This post may contain affiliate links, meaning that if you buy something, I might earn a small commission from that sale at no cost to you. As always, my links support indie bookstores. Read my full disclosure here. Thank you for your support.
Content warnings for Nine Perfect Strangers provided at the bottom of this post, for those who would find them useful. You can find further details on content warnings here.
I’ve also reviewed Apples Never Fall by Liane Moriarty. You can find that review here.
Nine people gather at a remote health resort. Some are here to lose weight, some are here to get a reboot on life, some are here for reasons they can’t even admit to themselves. Amidst all of the luxury and pampering, the mindfulness and meditation, they know these ten days might involve some real work. But none of them could imagine just how challenging the next ten days are going to be.
Frances Welty, the formerly best-selling romantic novelist, arrives at Tranquillum House nursing a bad back, a broken heart, and an exquisitely painful paper cut. She’s immediately intrigued by her fellow guests. Most of them don’t look to be in need of a health resort at all. But the person that intrigues her most is the strange and charismatic owner/director of Tranquillum House. Could this person really have the answers Frances didn’t even know she was seeking? Should Frances put aside her doubts and immerse herself in everything Tranquillum House has to offer – or should she run while she still can?
It’s not long before every guest at Tranquillum House is asking exactly the same question.
I read Apples Never Fall before Nine Perfect Strangers — I know, I know, the wrong order when considering the popularity of Liane Moriarty titles. Nine Perfect Strangers was only vaguely on my list of books to read (a kind of I’ll-get-around-to-it title), but was bumped up to the front when the Hulu adaptation popped up on my screen, begging to be clicked.
But, being the master of self-restraint that I am, I forced myself to read the book first. It only took a day.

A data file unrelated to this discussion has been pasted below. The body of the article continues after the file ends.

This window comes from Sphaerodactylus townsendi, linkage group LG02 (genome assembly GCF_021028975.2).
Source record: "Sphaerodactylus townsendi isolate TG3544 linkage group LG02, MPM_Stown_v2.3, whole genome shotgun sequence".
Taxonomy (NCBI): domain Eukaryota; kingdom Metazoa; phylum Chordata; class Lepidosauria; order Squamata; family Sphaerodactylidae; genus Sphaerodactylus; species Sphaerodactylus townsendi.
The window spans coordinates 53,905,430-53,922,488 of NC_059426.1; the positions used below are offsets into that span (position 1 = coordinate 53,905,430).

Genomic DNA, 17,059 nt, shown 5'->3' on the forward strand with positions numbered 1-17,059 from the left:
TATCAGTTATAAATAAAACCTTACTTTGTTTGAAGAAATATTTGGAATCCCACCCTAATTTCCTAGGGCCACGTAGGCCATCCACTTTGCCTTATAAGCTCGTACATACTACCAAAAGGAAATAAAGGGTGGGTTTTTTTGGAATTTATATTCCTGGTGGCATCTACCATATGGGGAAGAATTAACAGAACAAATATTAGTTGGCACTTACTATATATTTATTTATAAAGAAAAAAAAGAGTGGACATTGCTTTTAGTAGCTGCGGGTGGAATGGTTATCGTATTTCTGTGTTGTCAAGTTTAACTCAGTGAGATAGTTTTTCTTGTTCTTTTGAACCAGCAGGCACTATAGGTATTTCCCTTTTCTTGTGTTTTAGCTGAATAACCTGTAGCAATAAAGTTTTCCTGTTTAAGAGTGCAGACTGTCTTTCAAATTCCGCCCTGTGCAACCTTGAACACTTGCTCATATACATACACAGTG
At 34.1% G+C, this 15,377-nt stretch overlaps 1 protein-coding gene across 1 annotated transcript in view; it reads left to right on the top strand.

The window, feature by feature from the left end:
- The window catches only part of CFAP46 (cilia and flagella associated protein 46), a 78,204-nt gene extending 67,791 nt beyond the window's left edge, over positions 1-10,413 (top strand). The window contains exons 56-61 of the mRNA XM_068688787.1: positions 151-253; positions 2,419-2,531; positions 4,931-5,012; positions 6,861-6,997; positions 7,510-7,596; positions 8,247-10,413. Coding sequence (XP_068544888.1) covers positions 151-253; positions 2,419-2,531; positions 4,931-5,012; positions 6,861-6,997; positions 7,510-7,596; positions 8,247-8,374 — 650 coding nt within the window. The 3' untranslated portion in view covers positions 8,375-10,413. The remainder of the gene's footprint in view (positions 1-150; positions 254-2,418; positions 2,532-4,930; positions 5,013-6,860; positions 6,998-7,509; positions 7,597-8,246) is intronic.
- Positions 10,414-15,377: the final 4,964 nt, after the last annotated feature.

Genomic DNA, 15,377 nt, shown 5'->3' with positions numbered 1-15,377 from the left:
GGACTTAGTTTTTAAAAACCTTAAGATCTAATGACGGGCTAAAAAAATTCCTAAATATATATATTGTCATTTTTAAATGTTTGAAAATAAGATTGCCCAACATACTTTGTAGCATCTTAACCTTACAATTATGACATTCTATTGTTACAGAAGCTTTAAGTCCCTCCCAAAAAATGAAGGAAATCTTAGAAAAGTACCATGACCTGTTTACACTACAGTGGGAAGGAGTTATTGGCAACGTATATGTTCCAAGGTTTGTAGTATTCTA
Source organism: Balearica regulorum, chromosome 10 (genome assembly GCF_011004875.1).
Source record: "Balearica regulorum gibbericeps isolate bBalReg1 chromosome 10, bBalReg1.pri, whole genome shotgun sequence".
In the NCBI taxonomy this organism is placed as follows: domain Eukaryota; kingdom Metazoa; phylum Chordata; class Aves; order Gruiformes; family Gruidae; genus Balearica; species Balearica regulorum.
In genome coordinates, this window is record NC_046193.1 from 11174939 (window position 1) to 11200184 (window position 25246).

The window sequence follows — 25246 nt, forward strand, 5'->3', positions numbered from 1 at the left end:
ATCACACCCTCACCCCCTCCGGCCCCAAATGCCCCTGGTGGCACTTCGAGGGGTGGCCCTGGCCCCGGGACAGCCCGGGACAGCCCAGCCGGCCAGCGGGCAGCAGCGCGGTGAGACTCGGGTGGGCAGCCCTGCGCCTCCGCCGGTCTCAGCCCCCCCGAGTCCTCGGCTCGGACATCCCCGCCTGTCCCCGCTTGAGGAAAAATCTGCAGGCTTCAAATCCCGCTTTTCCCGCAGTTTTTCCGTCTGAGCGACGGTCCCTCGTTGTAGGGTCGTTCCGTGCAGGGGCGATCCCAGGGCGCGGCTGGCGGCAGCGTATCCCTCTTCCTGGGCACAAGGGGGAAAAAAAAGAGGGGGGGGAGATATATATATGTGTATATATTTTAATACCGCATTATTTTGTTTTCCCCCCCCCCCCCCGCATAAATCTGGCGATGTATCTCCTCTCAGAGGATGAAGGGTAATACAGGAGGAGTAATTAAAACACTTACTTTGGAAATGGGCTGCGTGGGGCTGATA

I really enjoyed Apples Never Fall, but Nine Perfect Strangers blew it out of the water. I hate to say that, because it always bums me out when an author’s subsequent works aren’t as good, but I can’t lie.
Moriarty is a master of the ensemble cast. I knew this from the first read, but the characters in Nine Perfect Strangers were so vivid. There were a couple that felt a little less fleshed-out than others, but all were intriguing nonetheless. There was no character that made me groan when switching to their POV, which is quite a feat.
Recently we’ve had a lot of books that seem to get a little autobiographical in that they have a main character involved in the publishing industry or living the life of an author that isn’t all that dissimilar to the actual writer. (*Ahem* Sally Rooney’s Beautiful World, Where Are You.) Fortunately, this wasn’t unbearable. Frances, the romance writer taking on the “main” character role, has hit a rough patch in her career. It felt like a much more honest picture of the author life, not some glamorous fairytale that, in reality, exists for few in the profession. She was also funny and relatable in a way that doesn’t come off as overdone.
It’s a good read, and I’m eager to update this post with my thoughts on the Hulu series, as well.
CW: Mental illness, suicide, abuse (physical, mental, emotional, verbal, sexual), death or dying, kidnapping and other events that might be consider traumatic, pregnancy, self-harm and eating disorders